That’s not to say there weren’t difficult days. To capture the movie’s road-trip feel, Ramis planned his production schedule to mirror Clark’s own journey. This meant the entire crew got to experience their own summer vacation across the States while Hall and his fellow cast members were forced to spend hours in Clark’s Wagon Queen Family Truckster, the ugly, fictional family car that’s since become an infamous cinematic eyesore.
“We really made that trip, it would probably never happen today,” laughs Hall. “I remember we shot the scene where Clark picks up the car with Eugene Levy at the car dealership somewhere in Burbank and the next thing we knew, the whole crew were across country in Colorado and we drove West from that point.”
While perfect for capturing scenic cutaways, road trippin’ in the peak of summer had its drawbacks. “When we shot in Monument Valley and it was literally about 122 degrees,” recalls Hall. “We were about to start shooting a scene and I literally saw a crew member pass out in the distance. It was really swelteringly hot.”
As the family make their way to Walley World, audiences are treated to a series of episodic moments hitting home the doomed nature of their trip. Eventually, the family reach the park only to discover that it’s closed for renovations, forcing Clark to reach breaking point and take matters into his own hands, much to the dismay of Candy’s mild-mannered security guard. However, this wasn’t always the plan.
“The original ending saw Clark take Roy Walley [owner of Walley World] hostage at his mansion while interrupting a lunch with his business associates,” says Hall, detailing a climactic scene that was ultimately saved for 1989 threequel National Lampoon’s Christmas Vacation.
“They tested the picture and audiences were pissed. They said ‘We want to see them get to the park’ so we went back and did a reshoot.”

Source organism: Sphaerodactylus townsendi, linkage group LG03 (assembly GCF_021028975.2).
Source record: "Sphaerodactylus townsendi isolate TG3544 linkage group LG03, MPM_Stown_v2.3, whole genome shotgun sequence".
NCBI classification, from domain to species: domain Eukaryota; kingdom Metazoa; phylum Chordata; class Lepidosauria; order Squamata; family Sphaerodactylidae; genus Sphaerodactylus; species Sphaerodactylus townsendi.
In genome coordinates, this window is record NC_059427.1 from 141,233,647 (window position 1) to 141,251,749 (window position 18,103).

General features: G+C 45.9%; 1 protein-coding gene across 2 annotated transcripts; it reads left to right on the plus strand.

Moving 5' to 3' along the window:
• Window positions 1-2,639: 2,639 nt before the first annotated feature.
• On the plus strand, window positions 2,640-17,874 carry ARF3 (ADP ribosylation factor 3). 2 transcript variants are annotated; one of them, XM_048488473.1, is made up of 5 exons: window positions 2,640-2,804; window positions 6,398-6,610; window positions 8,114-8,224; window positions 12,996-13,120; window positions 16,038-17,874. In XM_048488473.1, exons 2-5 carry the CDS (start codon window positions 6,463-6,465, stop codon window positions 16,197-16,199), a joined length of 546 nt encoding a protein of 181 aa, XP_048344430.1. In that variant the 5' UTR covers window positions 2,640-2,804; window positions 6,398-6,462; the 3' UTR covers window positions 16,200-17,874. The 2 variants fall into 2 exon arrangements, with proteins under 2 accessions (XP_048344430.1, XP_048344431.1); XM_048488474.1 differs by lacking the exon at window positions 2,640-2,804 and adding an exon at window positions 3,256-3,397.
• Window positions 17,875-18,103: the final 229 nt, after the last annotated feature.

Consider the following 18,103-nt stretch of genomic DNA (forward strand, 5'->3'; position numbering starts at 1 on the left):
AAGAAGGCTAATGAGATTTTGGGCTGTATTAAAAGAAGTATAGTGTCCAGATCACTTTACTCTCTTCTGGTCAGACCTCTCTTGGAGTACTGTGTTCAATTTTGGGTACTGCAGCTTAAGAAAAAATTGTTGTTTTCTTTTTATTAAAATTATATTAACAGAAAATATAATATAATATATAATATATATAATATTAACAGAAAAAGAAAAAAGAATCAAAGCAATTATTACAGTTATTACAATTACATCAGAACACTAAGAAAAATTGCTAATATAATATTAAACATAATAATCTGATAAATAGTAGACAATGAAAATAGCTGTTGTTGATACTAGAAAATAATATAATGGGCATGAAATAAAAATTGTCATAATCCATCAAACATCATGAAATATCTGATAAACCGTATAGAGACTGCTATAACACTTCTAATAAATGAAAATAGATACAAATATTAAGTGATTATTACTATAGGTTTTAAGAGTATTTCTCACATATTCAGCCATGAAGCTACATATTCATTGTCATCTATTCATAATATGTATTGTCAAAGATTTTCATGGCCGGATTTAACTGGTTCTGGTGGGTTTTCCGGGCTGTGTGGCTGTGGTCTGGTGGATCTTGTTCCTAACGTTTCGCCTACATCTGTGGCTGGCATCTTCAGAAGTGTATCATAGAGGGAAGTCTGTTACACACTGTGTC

Unfortunately, during the time that had elapsed since the film’s original wrap puberty had taken its toll on a now mid-teenage Hall.
“When we got back to Magic Mountain [the park that doubled for Walley World] it was 6-8 months later and puberty had kicked in full-on. I literally look like a different kid,” he laughs.
“I’m a toe-headed 14-year-old for 98% of the movie and then when you see that end scene inside the park, I’ve clearly had a growth spurt. My hair got darker, I grew 9-10 inches and I just had this awkward look. When I got back to set, of course, the first person to bring it up was Chevy. He was like ‘Nice pimples!’”
That said, Hall still shares a close bond with his fellow Griswolds, one that’s reignited any time they cross paths at signings, screenings or conventions. “Whenever me and Dana see Beverly and Chevy we somehow still feel like we’re still in the backseat of the car, even though it’s 40 years later.”
Elsewhere, National Lampoon’s Vacation has endured in the eyes of fans, something Hall pins to its relatability. “Everything goes wrong on our trip and that’s why people love this film. They can relate, project themselves onto the screen and think ‘This reminds me of every summer with my family,’” he reasons. “There’s something wonderful about that.”
Now 55, Hall has recently become a new father himself. Is he worried there’s a little Clark Griswold inside him waiting to escape? “I’m sure at some point in the near future I’ll end up being a Clark to my son in some regards,” he chuckles, “but so far it’s too early to tell.”
National Lampoon's Vacation is available to rent or buy on digital.